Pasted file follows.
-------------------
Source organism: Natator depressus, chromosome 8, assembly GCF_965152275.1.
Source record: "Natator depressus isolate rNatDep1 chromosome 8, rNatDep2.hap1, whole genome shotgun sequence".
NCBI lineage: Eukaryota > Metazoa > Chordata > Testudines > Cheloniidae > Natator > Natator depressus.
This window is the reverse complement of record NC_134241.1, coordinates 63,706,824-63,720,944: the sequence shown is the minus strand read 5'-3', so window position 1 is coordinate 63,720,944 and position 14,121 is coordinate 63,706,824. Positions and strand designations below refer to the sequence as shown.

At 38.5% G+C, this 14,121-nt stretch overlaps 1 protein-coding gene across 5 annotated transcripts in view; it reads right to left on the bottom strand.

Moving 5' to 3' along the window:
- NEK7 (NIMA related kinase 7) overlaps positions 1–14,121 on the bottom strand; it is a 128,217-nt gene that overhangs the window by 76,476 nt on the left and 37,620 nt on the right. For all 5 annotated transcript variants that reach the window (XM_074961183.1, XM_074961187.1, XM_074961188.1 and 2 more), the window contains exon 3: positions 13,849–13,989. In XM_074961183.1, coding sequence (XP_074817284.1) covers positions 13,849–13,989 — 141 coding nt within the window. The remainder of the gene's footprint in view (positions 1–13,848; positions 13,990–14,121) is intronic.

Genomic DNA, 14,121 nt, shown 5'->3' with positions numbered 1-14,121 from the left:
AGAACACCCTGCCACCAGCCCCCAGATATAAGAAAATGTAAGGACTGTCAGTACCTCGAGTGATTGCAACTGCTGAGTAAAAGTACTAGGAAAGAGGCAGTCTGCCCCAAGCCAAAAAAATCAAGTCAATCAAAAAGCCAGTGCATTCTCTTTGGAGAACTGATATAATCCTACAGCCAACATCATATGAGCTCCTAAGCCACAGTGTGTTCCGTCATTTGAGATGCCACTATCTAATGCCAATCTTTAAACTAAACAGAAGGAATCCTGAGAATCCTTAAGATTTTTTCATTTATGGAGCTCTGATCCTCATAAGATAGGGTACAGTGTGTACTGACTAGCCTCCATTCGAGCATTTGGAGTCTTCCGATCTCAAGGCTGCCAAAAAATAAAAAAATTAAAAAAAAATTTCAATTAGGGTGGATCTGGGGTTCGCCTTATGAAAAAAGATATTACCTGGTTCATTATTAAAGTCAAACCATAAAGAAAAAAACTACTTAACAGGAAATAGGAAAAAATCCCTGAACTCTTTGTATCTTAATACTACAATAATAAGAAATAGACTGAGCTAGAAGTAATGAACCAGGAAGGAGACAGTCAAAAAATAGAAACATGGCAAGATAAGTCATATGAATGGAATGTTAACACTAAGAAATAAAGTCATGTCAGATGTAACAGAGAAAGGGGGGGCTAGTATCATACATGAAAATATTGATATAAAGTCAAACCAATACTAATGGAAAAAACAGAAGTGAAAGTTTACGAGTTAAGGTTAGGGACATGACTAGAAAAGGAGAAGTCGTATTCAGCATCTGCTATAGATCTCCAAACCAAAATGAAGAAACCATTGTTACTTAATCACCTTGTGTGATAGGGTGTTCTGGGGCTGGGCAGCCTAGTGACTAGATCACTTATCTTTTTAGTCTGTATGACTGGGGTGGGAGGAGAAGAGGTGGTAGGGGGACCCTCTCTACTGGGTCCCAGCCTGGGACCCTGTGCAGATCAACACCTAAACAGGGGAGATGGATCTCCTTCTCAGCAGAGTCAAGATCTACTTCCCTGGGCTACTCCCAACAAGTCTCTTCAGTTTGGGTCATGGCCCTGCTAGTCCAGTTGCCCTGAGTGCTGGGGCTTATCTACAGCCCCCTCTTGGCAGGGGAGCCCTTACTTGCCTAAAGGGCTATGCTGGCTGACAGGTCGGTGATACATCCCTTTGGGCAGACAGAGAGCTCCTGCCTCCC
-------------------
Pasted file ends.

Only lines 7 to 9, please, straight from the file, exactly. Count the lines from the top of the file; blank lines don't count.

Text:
- NEK7 (NIMA related kinase 7) overlaps positions 1–14,121 on the bottom strand; it is a 128,217-nt gene that overhangs the window by 76,476 nt on the left and 37,620 nt on the right. For all 5 annotated transcript variants that reach the window (XM_074961183.1, XM_074961187.1, XM_074961188.1 and 2 more), the window contains exon 3: positions 13,849–13,989. In XM_074961183.1, coding sequence (XP_074817284.1) covers positions 13,849–13,989 — 141 coding nt within the window. The remainder of the gene's footprint in view (positions 1–13,848; positions 13,990–14,121) is intronic.

Genomic DNA, 14,121 nt, shown 5'->3' with positions numbered 1-14,121 from the left:
AGAACACCCTGCCACCAGCCCCCAGATATAAGAAAATGTAAGGACTGTCAGTACCTCGAGTGATTGCAACTGCTGAGTAAAAGTACTAGGAAAGAGGCAGTCTGCCCCAAGCCAAAAAAATCAAGTCAATCAAAAAGCCAGTGCATTCTCTTTGGAGAACTGATATAATCCTACAGCCAACATCATATGAGCTCCTAAGCCACAGTGTGTTCCGTCATTTGAGATGCCACTATCTAATGCCAATCTTTAAACTAAACAGAAGGAATCCTGAGAATCCTTAAGATTTTTTCATTTATGGAGCTCTGATCCTCATAAGATAGGGTACAGTGTGTACTGACTAGCCTCCATTCGAGCATTTGGAGTCTTCCGATCTCAAGGCTGCCAAAAAATAAAAAAATTAAAAAAAAATTTCAATTAGGGTGGATCTGGGGTTCGCCTTATGAAAAAAGATATTACCTGGTTCATTATTAAAGTCAAACCATAAAGAAAAAAACTACTTAACAGGAAATAGGAAAAAATCCCTGAACTCTTTGTATCTTAATACTACAATAATAAGAAATAGACTGAGCTAGAAGTAATGAACCAGGAAGGAGACAGTCAAAAAATAGAAACATGGCAAGATAAGTCATATGAATGGAATGTTAACACTAAGAAATAAAGTCATGTCAGATGTAACAGAGAAAGGGGGGGCTAGTATCATACATGAAAATATTGATATAAAGTCAAACCAATACTAATGGAAAAAACAGAAGTGAAAGTTTACGAGTTAAGGTTAGGGACATGACTAGAAAAGGAGAAGTCGTATTCAGCATCTGCTATAGATCTCCAAACCAAAATGAAGAAACCATTGTTACTTAATCACCTTGTGTGATAGGGTGTTCTGGGGCTGGGCAGCCTAGTGACTAGATCACTTATCTTTTTAGTCTGTATGACTGGGGTGGGAGGAGAAGAGGTGGTAGGGGGACCCTCTCTACTGGGTCCCAGCCTGGGACCCTGTGCAGATCAACACCTAAACAGGGGAGATGGATCTCCTTCTCAGCAGAGTCAAGATCTACTTCCCTGGGCTACTCCCAACAAGTCTCTTCAGTTTGGGTCATGGCCCTGCTAGTCCAGTTGCCCTGAGTGCTGGGGCTTATCTACAGCCCCCTCTTGGCAGGGGAGCCCTTACTTGCCTAAAGGGCTATGCTGGCTGACAGGTCGGTGATACATCCCTTTGGGCAGACAGAGAGCTCCTGCCTCCC